This informative, witty collection of essays and reviews is loosely tied together by the idea that reflecting on the inner nature of things, the personal aspect of philosophy, happens most readily in the areas of the arts, history and science. As ever, Grayling, a prolific academic contributor to Prospect, the Times and other publications, is worth reading, partly for the sheer weight of knowledge he brings to bear.
Those who like to read a whole book rather than dip in will be dissatisfied, however: these occasional pieces are poorly linked by the structure imposed on them, and the heavy loading of knowledge to argument, the lack of progress in thought and the constant flow of polished sentences can simply get on your nerves.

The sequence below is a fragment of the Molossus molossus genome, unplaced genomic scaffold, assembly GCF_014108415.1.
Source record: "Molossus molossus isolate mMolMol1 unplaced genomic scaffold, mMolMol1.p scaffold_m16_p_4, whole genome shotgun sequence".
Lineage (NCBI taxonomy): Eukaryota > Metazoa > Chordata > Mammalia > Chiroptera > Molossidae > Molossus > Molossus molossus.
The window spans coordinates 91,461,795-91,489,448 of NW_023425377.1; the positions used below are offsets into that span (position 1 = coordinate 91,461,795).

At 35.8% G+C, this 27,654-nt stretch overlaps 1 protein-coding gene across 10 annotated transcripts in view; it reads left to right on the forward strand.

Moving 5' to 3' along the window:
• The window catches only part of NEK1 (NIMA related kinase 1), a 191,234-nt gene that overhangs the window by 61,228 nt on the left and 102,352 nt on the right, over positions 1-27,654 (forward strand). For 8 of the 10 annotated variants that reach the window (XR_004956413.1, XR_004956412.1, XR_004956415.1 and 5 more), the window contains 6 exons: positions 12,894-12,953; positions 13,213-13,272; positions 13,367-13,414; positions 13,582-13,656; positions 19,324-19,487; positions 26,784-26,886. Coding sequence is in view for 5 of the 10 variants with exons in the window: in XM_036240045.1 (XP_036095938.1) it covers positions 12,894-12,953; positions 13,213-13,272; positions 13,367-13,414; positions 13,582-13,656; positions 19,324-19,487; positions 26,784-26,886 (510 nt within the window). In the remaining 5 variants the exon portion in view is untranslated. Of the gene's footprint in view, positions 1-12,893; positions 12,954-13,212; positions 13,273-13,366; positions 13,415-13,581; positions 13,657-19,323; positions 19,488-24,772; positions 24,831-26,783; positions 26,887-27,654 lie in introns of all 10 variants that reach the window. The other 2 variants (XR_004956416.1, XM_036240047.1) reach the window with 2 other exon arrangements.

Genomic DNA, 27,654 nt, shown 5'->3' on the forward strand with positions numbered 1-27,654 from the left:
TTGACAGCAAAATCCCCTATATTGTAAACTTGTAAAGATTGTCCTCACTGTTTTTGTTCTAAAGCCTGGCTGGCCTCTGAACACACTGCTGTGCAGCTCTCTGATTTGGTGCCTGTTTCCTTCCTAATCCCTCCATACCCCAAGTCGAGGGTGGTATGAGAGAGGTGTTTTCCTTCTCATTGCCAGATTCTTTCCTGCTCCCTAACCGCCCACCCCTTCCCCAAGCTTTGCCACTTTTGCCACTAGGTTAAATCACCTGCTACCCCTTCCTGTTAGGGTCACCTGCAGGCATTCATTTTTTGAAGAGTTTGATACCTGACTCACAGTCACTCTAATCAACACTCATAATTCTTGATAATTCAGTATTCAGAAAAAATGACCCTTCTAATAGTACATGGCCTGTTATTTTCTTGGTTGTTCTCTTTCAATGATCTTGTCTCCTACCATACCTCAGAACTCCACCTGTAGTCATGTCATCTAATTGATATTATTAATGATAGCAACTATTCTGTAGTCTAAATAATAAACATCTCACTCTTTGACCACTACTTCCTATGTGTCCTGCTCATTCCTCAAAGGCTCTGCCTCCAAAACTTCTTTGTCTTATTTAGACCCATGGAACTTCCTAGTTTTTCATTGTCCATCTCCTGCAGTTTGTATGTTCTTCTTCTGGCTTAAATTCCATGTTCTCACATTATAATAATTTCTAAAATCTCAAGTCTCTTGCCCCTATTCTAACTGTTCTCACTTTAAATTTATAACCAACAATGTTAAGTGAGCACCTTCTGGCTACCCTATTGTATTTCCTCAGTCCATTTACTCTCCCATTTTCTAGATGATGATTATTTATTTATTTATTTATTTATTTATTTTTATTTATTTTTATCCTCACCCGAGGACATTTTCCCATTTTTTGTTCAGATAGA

If that seems ungrateful, as Grayling's is clearly a more intelligent book than 99 per cent of others, just consider its range: from Hitler to George Eliot to Shakespeare to Machiavelli to the Bront s to Virgil to Old Testament battles. Practically the only linking factor is the past 3,000 years in the west. A smashing bedside companion, though.